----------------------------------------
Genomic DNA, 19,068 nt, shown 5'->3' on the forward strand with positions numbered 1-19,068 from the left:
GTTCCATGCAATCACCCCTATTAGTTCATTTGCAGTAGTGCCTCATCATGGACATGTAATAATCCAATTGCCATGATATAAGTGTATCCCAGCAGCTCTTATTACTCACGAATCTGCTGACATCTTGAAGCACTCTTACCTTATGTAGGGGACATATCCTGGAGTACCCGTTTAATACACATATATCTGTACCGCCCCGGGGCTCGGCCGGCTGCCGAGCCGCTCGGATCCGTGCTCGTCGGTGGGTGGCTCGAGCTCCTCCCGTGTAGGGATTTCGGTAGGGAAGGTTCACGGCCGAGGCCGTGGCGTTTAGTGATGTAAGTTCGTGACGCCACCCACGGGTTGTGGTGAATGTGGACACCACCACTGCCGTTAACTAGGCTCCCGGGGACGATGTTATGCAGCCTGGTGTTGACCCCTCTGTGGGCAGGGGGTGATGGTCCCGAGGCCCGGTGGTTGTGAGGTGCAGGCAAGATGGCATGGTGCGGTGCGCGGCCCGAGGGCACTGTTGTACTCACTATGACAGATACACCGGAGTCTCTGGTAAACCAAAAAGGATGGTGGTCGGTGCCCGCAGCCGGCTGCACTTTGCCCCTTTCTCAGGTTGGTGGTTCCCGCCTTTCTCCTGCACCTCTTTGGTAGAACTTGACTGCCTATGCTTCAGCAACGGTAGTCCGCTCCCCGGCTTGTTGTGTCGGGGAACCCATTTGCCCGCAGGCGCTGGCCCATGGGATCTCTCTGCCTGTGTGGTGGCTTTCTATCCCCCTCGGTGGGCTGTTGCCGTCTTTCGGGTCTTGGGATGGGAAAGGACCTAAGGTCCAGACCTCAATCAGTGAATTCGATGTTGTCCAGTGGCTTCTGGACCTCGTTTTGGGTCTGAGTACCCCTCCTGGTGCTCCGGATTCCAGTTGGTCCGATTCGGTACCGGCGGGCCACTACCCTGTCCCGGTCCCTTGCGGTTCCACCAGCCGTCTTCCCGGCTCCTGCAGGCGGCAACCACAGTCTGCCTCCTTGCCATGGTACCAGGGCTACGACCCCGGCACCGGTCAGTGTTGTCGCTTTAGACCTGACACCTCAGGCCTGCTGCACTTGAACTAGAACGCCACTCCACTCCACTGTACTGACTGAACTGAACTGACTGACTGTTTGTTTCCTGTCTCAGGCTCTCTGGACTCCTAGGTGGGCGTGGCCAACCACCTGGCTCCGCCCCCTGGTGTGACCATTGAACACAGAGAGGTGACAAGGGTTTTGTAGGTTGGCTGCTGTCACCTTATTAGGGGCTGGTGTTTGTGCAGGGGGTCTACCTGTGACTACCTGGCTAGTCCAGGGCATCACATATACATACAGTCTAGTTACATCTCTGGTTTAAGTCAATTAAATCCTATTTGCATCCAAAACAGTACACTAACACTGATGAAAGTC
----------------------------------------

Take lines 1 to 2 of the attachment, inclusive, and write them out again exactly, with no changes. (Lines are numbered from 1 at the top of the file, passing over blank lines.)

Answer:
Genomic DNA, 19,068 nt, shown 5'->3' on the forward strand with positions numbered 1-19,068 from the left:
GTTCCATGCAATCACCCCTATTAGTTCATTTGCAGTAGTGCCTCATCATGGACATGTAATAATCCAATTGCCATGATATAAGTGTATCCCAGCAGCTCTTATTACTCACGAATCTGCTGACATCTTGAAGCACTCTTACCTTATGTAGGGGACATATCCTGGAGTACCCGTTTAATACACATATATCTGTACCGCCCCGGGGCTCGGCCGGCTGCCGAGCCGCTCGGATCCGTGCTCGTCGGTGGGTGGCTCGAGCTCCTCCCGTGTAGGGATTTCGGTAGGGAAGGTTCACGGCCGAGGCCGTGGCGTTTAGTGATGTAAGTTCGTGACGCCACCCACGGGTTGTGGTGAATGTGGACACCACCACTGCCGTTAACTAGGCTCCCGGGGACGATGTTATGCAGCCTGGTGTTGACCCCTCTGTGGGCAGGGGGTGATGGTCCCGAGGCCCGGTGGTTGTGAGGTGCAGGCAAGATGGCATGGTGCGGTGCGCGGCCCGAGGGCACTGTTGTACTCACTATGACAGATACACCGGAGTCTCTGGTAAACCAAAAAGGATGGTGGTCGGTGCCCGCAGCCGGCTGCACTTTGCCCCTTTCTCAGGTTGGTGGTTCCCGCCTTTCTCCTGCACCTCTTTGGTAGAACTTGACTGCCTATGCTTCAGCAACGGTAGTCCGCTCCCCGGCTTGTTGTGTCGGGGAACCCATTTGCCCGCAGGCGCTGGCCCATGGGATCTCTCTGCCTGTGTGGTGGCTTTCTATCCCCCTCGGTGGGCTGTTGCCGTCTTTCGGGTCTTGGGATGGGAAAGGACCTAAGGTCCAGACCTCAATCAGTGAATTCGATGTTGTCCAGTGGCTTCTGGACCTCGTTTTGGGTCTGAGTACCCCTCCTGGTGCTCCGGATTCCAGTTGGTCCGATTCGGTACCGGCGGGCCACTACCCTGTCCCGGTCCCTTGCGGTTCCACCAGCCGTCTTCCCGGCTCCTGCAGGCGGCAACCACAGTCTGCCTCCTTGCCATGGTACCAGGGCTACGACCCCGGCACCGGTCAGTGTTGTCGCTTTAGACCTGACACCTCAGGCCTGCTGCACTTGAACTAGAACGCCACTCCACTCCACTGTACTGACTGAACTGAACTGACTGACTGTTTGTTTCCTGTCTCAGGCTCTCTGGACTCCTAGGTGGGCGTGGCCAACCACCTGGCTCCGCCCCCTGGTGTGACCATTGAACACAGAGAGGTGACAAGGGTTTTGTAGGTTGGCTGCTGTCACCTTATTAGGGGCTGGTGTTTGTGCAGGGGGTCTACCTGTGACTACCTGGCTAGTCCAGGGCATCACATATACATACAGTCTAGTTACATCTCTGGTTTAAGTCAATTAAATCCTATTTGCATCCAAAACAGTACACTAACACTGATGAAAGTC